Sunday, April 24, 2011

Ahhh...New Running Clothes!!

My wonderful husband stopped by Dick's Sporting Goods just to buy me some new running clothes! What a great surprise!

As my recent posts have alluded to, spring training is not going as planned for me. I lost even more fitness this week with a nasty head cold. But, to be honest, this most recent set-back has affirmed beyond a doubt, that I will be running the upcoming races for fun, NOT for speed. Any shred of hope/pressure I had on myself to PR in the next few weeks are gone. Whatevs. I'm over it. I run for fun and fitness, not for fame. (ha, fame ;) )

My husband, on the other hand, is set to get a monster 1/2-mary PR in the next few weeks which will be AWESOME. He will have to be the record breaker for a while and I'll just trot along in my concurrent marathons. But, at least I'll have cute outfits! And a new 1/2 marathon goal for myself (i.e. beating whatever PR he's fittin' to set).

He bought orange and blue, the colors of our alma mater, since our first race is in Champaign, IL. Here's the new gear:

In case you can't see it, the blue one says: "As long as you're sweating, you're still alive." Pretty accurate. For those who ran Chicago last year (2010), maybe there should be a corollary that says, once you stop sweating, you're in for a hellish race. As I recall I stopped sweating around Mile 21. Here's to hoping for nice cool weather next Saturday for the Illinois Marathon!

Wednesday, April 20, 2011


This is a very late post about Chef's Week in Chicago (I think it was back in February- THAT'S how far behind I am in posting!). I'm still a little unclear on the difference b/t Chef's Week and Restaurant Week as both involve multi-course prix fixe menus at cheaper than usual prices, so I participated in both this year:)

Sara and I made our way to Boka in Lincoln Park, winner of a Michelin star. The food was good, but not any better than I would expect for a restaurant of this caliber. I don't think it's fair to judge a place based on the fixed price offerings during a big event like Chef's Week. While I'm sure the restaurants showcase tasty options they probably also factor in cost since, for example, a 3 course meal during this week is only $33 (usually would be closer to $50/person). (Note this is very different than how I feel about the "Chef's Menu", which is not ordered en masse and usually showcases the freshest ingredients and the chef's favorites.)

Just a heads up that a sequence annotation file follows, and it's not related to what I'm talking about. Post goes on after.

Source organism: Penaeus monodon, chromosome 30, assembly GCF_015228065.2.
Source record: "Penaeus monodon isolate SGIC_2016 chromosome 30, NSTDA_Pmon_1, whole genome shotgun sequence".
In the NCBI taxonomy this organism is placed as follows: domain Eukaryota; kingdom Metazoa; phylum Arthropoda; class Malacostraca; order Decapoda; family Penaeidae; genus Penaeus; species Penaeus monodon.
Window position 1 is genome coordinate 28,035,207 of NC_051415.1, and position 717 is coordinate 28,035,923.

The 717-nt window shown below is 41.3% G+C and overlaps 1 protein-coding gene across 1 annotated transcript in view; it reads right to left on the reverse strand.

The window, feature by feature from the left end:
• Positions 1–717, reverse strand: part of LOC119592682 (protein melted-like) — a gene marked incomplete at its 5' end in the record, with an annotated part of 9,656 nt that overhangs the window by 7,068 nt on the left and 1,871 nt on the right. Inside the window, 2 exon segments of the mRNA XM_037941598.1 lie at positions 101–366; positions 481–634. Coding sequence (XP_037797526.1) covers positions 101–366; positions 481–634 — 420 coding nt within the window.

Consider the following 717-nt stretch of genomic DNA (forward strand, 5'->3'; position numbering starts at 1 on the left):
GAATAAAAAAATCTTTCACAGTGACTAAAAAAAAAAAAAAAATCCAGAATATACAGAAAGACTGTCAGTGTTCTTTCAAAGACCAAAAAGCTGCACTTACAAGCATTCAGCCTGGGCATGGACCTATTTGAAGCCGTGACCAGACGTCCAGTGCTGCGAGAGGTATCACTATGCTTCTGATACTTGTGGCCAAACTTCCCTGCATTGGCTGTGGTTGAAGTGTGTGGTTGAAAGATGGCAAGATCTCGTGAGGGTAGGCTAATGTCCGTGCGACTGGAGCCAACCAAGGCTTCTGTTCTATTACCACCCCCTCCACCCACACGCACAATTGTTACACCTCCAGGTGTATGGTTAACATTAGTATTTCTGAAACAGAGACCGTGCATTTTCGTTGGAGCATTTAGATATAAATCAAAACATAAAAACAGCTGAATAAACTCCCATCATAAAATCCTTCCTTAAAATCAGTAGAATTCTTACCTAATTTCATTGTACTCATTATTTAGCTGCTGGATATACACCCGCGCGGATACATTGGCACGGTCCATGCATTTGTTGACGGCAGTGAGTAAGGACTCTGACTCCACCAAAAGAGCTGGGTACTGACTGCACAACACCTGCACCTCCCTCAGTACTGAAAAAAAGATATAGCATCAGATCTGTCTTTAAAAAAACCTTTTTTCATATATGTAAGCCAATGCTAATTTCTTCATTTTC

So, Boka was "good enough" food and service-wise and very, very cute ambiance-wise, so I'll make a tentative recommendation. I'll go back (in the summer to take advantage of the great patios!) before I make a final judgement.

Here's what I tasted:

2007 Buckin' Bambino, Zinfandel, Old Hill Ranch, Sonoma County, CA
A great buy for $45/bottle.

Wild Mushroom Soup

Pickled Red Onion Marmelade, Farm Egg, Pea Shoot

This was my favorite course. Very well done. The addition of the egg and the marmelade really made this dish.

Pink Peppercorn Crusted Big Eye Tuna
Cauliflower-Curry Fondant, Crispy Coconut Tofu, Watercress

Sara had this one. I had a taste and it was good. High quality fish.

Risotto Tart

Wild Mushroom, Beet Braised Kohlrabi, Vidalia Onion Sauce

Risotto is hit or miss. This was somewhere in between. It was tasty and had a fun crunchy texture (unusual for a risotto but I guess that's where the 'tart' came in), but not the best dish I've ever had.

Venezuelan Chocolate Cake

Caramel, Stout, Blackberries

Uninspired, but fine.

If you are looking for a cute date night location, certainly consider Boka. But also consider Blackbird, Pane Caldo, Sepia and a plethora of other great modern Chicago restaurants. And from what I saw the outdoor patio is possibly 2nd best in the city (Piccolo Sogno is #1), so if you go, go in the Summer!